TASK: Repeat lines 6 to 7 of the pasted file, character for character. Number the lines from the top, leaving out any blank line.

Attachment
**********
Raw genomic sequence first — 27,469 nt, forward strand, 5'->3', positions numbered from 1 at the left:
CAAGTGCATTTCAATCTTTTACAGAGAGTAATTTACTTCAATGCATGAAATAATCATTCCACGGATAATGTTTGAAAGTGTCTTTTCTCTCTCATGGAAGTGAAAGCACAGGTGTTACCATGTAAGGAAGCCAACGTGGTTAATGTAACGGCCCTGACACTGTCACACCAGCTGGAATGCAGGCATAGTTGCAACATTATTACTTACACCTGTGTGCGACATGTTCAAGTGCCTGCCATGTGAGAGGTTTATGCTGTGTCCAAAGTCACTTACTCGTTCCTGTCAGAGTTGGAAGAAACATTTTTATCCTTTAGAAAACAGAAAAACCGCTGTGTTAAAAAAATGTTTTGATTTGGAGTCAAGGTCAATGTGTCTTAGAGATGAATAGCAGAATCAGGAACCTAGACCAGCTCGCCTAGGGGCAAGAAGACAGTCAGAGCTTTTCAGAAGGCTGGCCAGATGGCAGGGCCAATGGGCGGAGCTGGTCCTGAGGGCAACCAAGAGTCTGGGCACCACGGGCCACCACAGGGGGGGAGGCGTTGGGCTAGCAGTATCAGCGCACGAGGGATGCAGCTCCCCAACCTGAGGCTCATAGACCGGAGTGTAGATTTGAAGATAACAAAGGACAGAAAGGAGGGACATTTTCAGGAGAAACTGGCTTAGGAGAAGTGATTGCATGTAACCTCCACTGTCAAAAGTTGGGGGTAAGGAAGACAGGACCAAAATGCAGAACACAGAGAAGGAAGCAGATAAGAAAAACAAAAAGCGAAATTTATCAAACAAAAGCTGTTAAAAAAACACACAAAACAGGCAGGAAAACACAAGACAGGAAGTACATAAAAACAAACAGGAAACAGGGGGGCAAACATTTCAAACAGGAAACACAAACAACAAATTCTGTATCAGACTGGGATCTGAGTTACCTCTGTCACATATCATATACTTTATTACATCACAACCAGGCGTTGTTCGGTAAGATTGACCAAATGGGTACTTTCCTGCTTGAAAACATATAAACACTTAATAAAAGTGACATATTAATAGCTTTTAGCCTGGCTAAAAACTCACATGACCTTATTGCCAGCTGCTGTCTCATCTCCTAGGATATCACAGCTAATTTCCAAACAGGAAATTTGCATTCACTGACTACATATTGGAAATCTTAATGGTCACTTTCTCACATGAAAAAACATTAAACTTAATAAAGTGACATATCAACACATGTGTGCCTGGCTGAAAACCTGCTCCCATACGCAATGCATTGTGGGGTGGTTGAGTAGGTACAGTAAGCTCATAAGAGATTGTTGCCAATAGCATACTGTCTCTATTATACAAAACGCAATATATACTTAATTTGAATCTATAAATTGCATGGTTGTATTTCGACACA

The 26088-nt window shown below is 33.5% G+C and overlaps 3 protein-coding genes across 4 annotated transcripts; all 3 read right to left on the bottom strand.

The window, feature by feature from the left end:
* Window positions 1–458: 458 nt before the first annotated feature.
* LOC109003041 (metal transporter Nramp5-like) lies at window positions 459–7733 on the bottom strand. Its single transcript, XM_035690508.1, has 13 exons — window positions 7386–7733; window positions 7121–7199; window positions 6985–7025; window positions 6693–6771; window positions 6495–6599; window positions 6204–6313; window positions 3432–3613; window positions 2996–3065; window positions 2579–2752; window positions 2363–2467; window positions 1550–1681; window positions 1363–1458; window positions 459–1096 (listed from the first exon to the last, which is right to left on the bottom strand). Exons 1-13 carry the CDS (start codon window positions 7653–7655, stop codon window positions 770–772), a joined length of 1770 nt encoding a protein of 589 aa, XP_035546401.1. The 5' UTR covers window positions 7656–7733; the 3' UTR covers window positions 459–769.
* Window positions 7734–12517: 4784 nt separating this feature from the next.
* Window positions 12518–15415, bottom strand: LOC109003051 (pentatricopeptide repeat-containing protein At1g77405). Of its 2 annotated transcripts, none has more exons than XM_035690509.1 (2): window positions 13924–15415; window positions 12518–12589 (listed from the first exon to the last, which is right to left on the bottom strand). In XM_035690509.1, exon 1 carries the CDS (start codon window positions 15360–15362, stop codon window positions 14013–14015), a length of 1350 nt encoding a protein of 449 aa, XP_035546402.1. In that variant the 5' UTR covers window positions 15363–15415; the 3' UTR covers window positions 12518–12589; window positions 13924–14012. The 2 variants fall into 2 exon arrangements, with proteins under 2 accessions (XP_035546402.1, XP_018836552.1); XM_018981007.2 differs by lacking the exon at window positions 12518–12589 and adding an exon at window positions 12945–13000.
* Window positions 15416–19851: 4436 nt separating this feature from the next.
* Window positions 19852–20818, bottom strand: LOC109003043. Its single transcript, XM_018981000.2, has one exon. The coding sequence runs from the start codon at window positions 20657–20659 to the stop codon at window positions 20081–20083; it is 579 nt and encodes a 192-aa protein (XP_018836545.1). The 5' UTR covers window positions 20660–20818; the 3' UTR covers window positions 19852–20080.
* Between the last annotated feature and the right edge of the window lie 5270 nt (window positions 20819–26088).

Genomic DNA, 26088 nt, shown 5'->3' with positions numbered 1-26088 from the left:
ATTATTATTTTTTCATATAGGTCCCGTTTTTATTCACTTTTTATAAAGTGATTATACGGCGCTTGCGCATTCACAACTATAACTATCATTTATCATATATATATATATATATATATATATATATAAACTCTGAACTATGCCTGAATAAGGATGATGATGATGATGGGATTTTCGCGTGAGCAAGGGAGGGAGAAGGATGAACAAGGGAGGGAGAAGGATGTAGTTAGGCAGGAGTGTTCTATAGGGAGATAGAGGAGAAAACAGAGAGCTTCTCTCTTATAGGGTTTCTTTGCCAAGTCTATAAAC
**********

* LOC109003041 (metal transporter Nramp5-like) lies at window positions 459–7733 on the bottom strand. Its single transcript, XM_035690508.1, has 13 exons — window positions 7386–7733; window positions 7121–7199; window positions 6985–7025; window positions 6693–6771; window positions 6495–6599; window positions 6204–6313; window positions 3432–3613; window positions 2996–3065; window positions 2579–2752; window positions 2363–2467; window positions 1550–1681; window positions 1363–1458; window positions 459–1096 (listed from the first exon to the last, which is right to left on the bottom strand). Exons 1-13 carry the CDS (start codon window positions 7653–7655, stop codon window positions 770–772), a joined length of 1770 nt encoding a protein of 589 aa, XP_035546401.1. The 5' UTR covers window positions 7656–7733; the 3' UTR covers window positions 459–769.
* Window positions 7734–12517: 4784 nt separating this feature from the next.